The plenary session at this year's OFC conference featured three industry experts who spoke on the future of transport networks, the underappreciated role that undersea fiber optic cables play in connecting our modern world, and the potential dangers of entrusting activities traditionally performed by humans to increasingly inscrutable algorithms.
Pradeep Sindhu, vice chairman and chief technology officer for Juniper Networks, spoke about the role that he saw optoelectronics playing in the future of transport networks. Sindhu predicted that within the next five years, the bulk of future networks will rely on a single element that incorporates routing, electro-optics and optics functionality, all integrated into a single chassis. “IP, packet and optical transport networks will cease to exist as separate networks,” Sindhu said. “And this will result in dramatic cost improvements for network providers.”
He also forecast that the current trend of building centralized data centers will continue due to its proven benefits for functions such as data and service orchestration. A major challenge, however, will be finding a balance between centralization and the potential danger of creating single points of failure.
Neal Bergano, vice president, R&D and chief technology officer of TE Connectivity SubCom, began his talk by asking the audience to think about what happens when they snap a photo on their smartphone and send it to a friend. “These days, do you even think about or even care where that person is in the world,” he asked. “That person might be halfway around the world in the Milan train station in Italy. That picture arrives like magic.”
The technology that makes that magic possible is fiber optics, and much of the data sent through fiber optics today is routed through undersea cables that crisscross the ocean floor and connect continents. “Anybody who surfs the web on different continents, makes phone calls or simply sends text messages or tweets uses undersea cables,” Bergano said.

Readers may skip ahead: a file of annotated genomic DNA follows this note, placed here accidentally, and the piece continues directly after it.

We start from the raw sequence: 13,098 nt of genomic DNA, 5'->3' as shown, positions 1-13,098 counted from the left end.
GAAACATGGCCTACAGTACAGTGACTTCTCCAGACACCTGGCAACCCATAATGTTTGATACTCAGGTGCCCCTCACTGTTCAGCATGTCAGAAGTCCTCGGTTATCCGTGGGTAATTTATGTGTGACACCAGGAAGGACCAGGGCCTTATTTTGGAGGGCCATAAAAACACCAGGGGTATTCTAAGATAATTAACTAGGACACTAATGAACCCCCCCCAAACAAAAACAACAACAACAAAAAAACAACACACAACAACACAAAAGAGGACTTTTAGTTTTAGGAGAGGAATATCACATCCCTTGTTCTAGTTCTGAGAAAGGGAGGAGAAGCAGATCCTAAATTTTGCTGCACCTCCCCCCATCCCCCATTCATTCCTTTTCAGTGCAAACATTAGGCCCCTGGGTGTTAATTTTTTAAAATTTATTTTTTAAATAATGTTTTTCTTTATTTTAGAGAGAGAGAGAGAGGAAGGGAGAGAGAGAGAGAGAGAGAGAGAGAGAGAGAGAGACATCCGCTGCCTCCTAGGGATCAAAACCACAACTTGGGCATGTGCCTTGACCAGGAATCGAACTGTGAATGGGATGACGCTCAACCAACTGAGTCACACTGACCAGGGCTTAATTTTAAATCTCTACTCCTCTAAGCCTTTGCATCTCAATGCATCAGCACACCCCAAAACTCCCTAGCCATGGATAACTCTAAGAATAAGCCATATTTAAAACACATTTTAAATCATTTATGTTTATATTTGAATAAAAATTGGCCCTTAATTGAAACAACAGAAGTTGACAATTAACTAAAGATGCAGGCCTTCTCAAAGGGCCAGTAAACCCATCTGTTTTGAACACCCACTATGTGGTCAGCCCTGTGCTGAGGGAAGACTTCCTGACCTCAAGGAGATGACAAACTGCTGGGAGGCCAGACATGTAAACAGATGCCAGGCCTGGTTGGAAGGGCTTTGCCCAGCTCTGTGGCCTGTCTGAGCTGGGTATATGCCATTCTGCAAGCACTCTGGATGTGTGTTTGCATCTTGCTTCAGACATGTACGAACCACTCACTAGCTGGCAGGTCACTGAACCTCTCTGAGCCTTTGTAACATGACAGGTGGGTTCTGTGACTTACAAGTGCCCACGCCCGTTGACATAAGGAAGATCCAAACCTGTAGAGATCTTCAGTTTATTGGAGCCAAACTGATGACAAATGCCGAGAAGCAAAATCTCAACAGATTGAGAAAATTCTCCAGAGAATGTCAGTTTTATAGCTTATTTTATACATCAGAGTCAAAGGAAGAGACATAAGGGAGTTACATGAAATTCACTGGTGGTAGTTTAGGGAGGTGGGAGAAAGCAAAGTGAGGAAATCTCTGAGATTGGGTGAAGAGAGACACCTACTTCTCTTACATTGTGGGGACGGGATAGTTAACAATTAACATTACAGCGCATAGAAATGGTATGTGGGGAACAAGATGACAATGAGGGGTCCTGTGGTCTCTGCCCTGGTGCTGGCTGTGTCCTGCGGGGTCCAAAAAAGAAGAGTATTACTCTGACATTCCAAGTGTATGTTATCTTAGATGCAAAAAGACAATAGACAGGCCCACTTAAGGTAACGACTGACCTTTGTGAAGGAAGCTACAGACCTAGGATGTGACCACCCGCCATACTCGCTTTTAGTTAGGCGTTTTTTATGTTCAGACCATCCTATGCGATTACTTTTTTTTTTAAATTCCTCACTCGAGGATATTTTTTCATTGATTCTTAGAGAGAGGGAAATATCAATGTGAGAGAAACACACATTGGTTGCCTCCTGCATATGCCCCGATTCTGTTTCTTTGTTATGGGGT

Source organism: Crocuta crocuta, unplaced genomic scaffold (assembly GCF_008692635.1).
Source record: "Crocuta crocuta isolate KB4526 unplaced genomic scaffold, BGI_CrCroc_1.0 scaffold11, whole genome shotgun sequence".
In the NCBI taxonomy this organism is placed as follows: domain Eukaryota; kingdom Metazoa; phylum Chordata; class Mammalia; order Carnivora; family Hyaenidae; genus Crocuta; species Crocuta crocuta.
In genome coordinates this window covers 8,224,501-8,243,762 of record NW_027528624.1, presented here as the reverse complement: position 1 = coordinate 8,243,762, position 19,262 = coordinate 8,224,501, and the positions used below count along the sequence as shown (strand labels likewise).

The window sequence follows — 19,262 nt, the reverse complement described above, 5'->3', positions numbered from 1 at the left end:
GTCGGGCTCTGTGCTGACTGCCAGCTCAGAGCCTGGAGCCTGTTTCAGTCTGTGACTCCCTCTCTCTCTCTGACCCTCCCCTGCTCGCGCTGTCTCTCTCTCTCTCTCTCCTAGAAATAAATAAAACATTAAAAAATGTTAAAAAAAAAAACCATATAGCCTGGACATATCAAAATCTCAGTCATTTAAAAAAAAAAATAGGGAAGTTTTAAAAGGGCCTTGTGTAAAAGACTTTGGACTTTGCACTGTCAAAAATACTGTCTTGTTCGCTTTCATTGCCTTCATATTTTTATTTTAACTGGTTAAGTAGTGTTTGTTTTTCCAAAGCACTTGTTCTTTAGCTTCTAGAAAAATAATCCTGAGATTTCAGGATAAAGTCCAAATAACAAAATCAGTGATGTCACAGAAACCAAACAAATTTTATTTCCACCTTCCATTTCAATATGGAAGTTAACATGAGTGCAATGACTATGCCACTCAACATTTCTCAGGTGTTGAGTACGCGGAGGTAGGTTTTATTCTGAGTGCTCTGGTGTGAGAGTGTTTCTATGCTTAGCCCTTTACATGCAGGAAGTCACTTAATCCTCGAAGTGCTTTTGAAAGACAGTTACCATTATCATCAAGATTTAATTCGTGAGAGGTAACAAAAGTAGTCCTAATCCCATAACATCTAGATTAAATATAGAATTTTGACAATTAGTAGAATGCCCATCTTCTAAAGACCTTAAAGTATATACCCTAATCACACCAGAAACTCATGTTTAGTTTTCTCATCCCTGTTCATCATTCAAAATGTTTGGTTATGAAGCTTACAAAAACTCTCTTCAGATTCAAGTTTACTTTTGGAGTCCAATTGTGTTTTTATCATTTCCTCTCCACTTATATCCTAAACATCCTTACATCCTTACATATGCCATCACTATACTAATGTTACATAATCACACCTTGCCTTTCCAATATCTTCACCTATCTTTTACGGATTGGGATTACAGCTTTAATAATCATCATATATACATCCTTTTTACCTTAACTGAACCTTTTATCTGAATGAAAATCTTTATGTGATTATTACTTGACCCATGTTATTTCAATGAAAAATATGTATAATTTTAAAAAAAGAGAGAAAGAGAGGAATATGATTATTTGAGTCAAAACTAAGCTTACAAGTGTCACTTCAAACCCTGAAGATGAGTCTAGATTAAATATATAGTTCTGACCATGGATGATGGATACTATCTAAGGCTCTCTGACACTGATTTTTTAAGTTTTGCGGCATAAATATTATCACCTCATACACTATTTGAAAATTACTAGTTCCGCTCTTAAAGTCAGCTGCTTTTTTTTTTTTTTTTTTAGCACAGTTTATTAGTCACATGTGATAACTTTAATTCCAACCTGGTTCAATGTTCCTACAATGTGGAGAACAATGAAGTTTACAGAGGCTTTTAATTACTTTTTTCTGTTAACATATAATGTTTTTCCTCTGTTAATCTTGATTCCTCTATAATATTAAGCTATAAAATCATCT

Today's undersea cables can support up to 100Tb/s, but with today's explosion of digital content, Bergano said he predicts transmission capacity will need to increase four to eight-fold in the coming years.
Kevin Slavin, an assistant professor of media arts and sciences at MIT Media Labs, spoke about the increasing importance that algorithms play in our everyday lives. Everything from Google search engine queries to the stock market and even the determination of what movie scripts might become the next summer blockbuster are now influenced or controlled by algorithms. But while algorithms are helping make tasks easier and faster, there is a danger that humans are creating things they do not understand and cannot control, Slavin said.
He gave several examples of how algorithm glitches, or in some cases planned attacks, led to drastic fluctuations in stock prices or stock market crashes and recoveries that all happen within minutes. To this day, Slavin said, experts still do not understand how some of those events happened.
“AT MIT, there are people who are adding computers to whatever field they're involved in,” Slavin said. “The thing that is so strange is that you add computers to biology, and you unlock the genome; you add them to physics, and you get the Higgs boson. But you add them to finance, and it's not obvious that we’ve produced a stronger or more resilient market.”
Posted: 24 March 2015 by
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